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Tuesday, September 26, 2023

Some Simple Yoga Poses for Beginners To Boost Your Flexibility

Some Simple Yoga Poses for Beginners To Boost Your Flexibility

If you’ve never done it before, yoga can feel intimidating. It’s easy to worry about not being flexible enough, in shape enough, or even just looking silly. Yoga doesn’t have to be hard. If you got out of bed this morning and stretched your arms up over your head, you already did a yoga poses. Yoga introduces a mindfulness to stretching so that you pay attention to your alignment and how the positions really feel in your body. But yoga isn’t just those crazy arm-balancing, pretzel poses that are so popular on social media. It can be easy to get started and then work your way to more advanced poses.

Many basic yoga postures feel very familiar. Our bodies bend and fold naturally into poses. Mindfully and with conscious breaths, you can create a sequence like the one below that is organic to how your body moves.

Taking some cues from the more advanced yogis around me helped, but I do wish that I had familiarized myself a bit with some yoga poses for beginners before I took my first class. If you’re new to yoga and have had a similar experience—or are still too hesitant to walk into a studio and roll out your mat—learning a handful of the poses that will pop up throughout class is a great way to feel more confident to give it a shot.

There are many great reasons to add yoga to your exercise routine. Yoga improves muscle tone, flexibility, and balance, and it helps you relax and reduce stress, thanks in part to its signature pranayama breathing. Research have also shown that yogic practices also reduce stress, anxiety, depression, and chronic pain; help you sleep better; and enhance overall well-being and quality of life.

Although it’s an ancient practice, yoga has become the exercise du jour in recent years. Everyone from A-list celebs to your coworkers are getting their om on these days — and for good reason.

Practicing yoga has serious health benefits beyond flexibility and balanceTrusted Source, though those are some great perks. Studies show yoga does everything from fighting anxiety, depression, and stressTrusted Source, to reducing inflammation in the body. Trusted Source Yoga can even make migraines suck less.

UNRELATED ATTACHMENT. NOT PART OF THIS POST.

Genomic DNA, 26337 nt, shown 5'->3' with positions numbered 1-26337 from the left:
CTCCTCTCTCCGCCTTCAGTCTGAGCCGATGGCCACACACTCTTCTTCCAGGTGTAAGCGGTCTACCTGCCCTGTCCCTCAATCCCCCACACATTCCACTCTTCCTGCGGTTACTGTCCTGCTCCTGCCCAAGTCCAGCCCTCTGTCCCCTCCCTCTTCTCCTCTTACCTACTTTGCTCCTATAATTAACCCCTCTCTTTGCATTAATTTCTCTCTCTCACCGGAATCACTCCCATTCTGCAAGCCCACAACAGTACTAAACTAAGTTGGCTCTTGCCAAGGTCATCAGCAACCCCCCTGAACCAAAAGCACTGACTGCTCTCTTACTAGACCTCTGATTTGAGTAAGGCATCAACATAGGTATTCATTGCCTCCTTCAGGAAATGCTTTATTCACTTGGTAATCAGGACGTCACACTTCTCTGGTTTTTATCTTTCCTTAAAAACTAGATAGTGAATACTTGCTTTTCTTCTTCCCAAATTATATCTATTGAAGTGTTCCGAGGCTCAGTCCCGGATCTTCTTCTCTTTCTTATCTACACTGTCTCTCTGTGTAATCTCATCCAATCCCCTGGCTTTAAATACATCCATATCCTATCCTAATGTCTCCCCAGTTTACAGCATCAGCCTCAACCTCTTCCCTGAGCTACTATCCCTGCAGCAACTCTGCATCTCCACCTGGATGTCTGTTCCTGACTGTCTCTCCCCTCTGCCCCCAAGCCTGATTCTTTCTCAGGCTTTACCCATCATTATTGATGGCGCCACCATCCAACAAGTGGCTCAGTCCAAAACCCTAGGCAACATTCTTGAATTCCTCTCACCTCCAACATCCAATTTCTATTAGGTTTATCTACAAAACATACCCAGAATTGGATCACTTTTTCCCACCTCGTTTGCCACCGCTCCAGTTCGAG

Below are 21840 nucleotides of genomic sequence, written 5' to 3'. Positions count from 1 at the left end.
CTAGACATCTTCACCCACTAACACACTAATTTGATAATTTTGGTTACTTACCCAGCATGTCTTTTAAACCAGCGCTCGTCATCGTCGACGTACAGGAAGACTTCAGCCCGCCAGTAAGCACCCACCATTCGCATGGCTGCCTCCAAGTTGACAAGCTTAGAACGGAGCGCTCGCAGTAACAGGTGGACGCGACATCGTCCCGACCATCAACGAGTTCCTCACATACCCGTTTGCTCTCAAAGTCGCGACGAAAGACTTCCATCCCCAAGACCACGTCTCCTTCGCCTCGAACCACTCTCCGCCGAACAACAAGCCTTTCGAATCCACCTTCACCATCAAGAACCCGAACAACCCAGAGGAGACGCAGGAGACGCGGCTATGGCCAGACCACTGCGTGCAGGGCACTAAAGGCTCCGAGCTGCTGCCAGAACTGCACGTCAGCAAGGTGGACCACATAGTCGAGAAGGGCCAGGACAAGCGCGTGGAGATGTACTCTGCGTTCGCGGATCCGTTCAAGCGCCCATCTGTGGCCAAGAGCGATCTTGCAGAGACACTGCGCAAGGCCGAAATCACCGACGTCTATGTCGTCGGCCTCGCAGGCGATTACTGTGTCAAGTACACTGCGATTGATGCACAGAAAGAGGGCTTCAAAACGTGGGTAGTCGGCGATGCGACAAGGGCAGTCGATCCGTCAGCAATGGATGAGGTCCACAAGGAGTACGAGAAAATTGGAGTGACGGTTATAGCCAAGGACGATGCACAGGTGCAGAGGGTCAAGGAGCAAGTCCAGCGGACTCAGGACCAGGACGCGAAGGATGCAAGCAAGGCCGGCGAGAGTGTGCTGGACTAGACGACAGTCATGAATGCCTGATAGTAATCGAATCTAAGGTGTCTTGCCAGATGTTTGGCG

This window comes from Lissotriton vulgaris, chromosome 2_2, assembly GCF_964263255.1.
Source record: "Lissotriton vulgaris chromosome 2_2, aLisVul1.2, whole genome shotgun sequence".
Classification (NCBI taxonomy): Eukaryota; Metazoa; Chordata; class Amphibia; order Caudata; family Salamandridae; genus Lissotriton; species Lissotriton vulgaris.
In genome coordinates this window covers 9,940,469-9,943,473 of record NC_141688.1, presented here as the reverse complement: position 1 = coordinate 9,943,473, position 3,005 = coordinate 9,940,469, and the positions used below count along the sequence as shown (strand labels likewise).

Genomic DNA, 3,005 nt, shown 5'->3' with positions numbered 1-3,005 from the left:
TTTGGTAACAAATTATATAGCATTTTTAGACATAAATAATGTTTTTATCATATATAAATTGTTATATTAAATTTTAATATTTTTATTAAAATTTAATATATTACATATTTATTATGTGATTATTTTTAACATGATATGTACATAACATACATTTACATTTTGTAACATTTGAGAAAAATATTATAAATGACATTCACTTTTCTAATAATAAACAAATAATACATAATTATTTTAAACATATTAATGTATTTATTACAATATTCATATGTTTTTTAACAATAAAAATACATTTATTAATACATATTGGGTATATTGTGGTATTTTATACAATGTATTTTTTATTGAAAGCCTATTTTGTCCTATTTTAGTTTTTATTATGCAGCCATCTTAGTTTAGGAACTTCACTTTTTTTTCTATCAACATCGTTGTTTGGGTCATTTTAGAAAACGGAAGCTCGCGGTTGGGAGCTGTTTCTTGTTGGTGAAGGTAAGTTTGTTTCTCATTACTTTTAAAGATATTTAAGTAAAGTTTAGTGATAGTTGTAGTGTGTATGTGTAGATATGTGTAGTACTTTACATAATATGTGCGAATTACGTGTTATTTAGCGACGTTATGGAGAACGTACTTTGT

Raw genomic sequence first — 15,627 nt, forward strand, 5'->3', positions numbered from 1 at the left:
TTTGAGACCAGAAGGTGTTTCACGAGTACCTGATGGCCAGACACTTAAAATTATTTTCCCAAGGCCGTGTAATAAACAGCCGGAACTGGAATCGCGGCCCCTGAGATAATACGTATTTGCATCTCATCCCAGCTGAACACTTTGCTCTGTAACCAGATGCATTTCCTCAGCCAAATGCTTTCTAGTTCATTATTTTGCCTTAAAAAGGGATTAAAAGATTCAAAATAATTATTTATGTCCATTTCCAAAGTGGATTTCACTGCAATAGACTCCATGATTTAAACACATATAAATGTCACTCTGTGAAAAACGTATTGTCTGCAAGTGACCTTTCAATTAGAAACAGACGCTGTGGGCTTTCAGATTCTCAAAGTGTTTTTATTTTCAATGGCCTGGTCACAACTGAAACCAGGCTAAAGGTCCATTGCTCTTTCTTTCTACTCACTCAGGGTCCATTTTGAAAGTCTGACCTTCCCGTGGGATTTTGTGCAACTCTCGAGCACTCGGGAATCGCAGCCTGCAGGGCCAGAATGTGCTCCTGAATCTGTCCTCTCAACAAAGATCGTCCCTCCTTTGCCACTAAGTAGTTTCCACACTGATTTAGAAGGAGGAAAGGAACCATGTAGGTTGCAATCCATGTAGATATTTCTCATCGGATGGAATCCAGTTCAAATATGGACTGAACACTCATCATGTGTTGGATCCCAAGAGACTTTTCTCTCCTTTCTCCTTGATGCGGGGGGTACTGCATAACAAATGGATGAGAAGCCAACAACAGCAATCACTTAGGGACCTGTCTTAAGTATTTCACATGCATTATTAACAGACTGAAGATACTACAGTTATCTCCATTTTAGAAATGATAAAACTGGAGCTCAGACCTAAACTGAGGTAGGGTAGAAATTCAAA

Know that yoga can be done by anybody given the proper modifications. And it can also be practiced in the comfort of your own home. The poses below are some of the most common positions you’ll find in yoga flows, whether you’re in a class or at home. Get familiar with these essential moves (along with their modifications) so when you do hop into a flow, you can be confident that you’re getting a good workout.

Yoga Poses for Beginners

Mountain Pose (Tadasana)

Mountain Pose (Tadasana)

Mountain Pose improves your posture and body awareness, strengthens your legs, and establishes good alignment. Tadasana may not look like much, but keeping your body active and aligned is hard work. You’re not just standing in any old way. You have to be aware of each part of your body and the role that it plays in stacking your bones and keeping your spine long. You can even break a sweat if you engage your leg muscles as strongly as possible.

In mountain pose there is a lot going on, even though it may look like just standing. The heels root down, the muscles of the legs are engaged, the bones are stacked with the shoulders directly over the hips, the shoulder blades slide down the back, and the crown of the head rises. Don’t forget to breathe.

Downward-Facing Dog/Adho Mukha Svanasana

Downward-Facing Dog/Adho Mukha Svanasana

Adho Mukha Svanasana or the downward facing dog pose is one of the most popular yoga poses. You must have seen yogis doing this asana on Instagram and if you join a yoga class, it will be one of the first few poses you will learn. You will do Adho Mukha Svanasana at the beginning of your yoga class and you will end your class with it. The yoga poses may look very basic and easy but is deceptively challenging and complex. Adho Mukha Svanasana works your entire body and requires a lot of strength. This basic yoga asana has several health benefits

  1. Start on your hands and knees, with your hands stacked under your shoulders and knees under your hips.
  2. Spread your hands wide and press your index finger and thumb into your mat.
  3. Lift your tailbone and press your butt up and back, drawing your hips toward the ceiling. Straighten your legs as best as you can and press your heels gently toward the floor.
  4. Your head should be between your arms, facing your knees, and your backs should be flat.
  5. Hold for 5–10 breaths.



You can keep your body, limbs and muscles trim and impeccable by practicing the Yogasana Postures daily. In addition, you get peace of mind, clarity of thinking and elated spirit. Here is one fine example for these benefits by Sukhasana (Easy Pose).

In our daily hectic life, we don’t get a chance to sit on the ground and relax. In this Sukhasana you sit happily on the floor, fold your legs and tug your feet under the opposite thigh, placing your hands loosely upon the knees with open palms. You will feel very comfortable and relaxed in this posture for a long time. This is a posture ideal for plunging into meditation by concentrating and focusing your mind.

Sit cross-legged on a yoga mat with your hands on your knees, palms up. Keep your spine as straight as you can. Push the bones you’re sitting on down into the floor — your “sit bones” in yoga-speak. Close your eyes and inhale.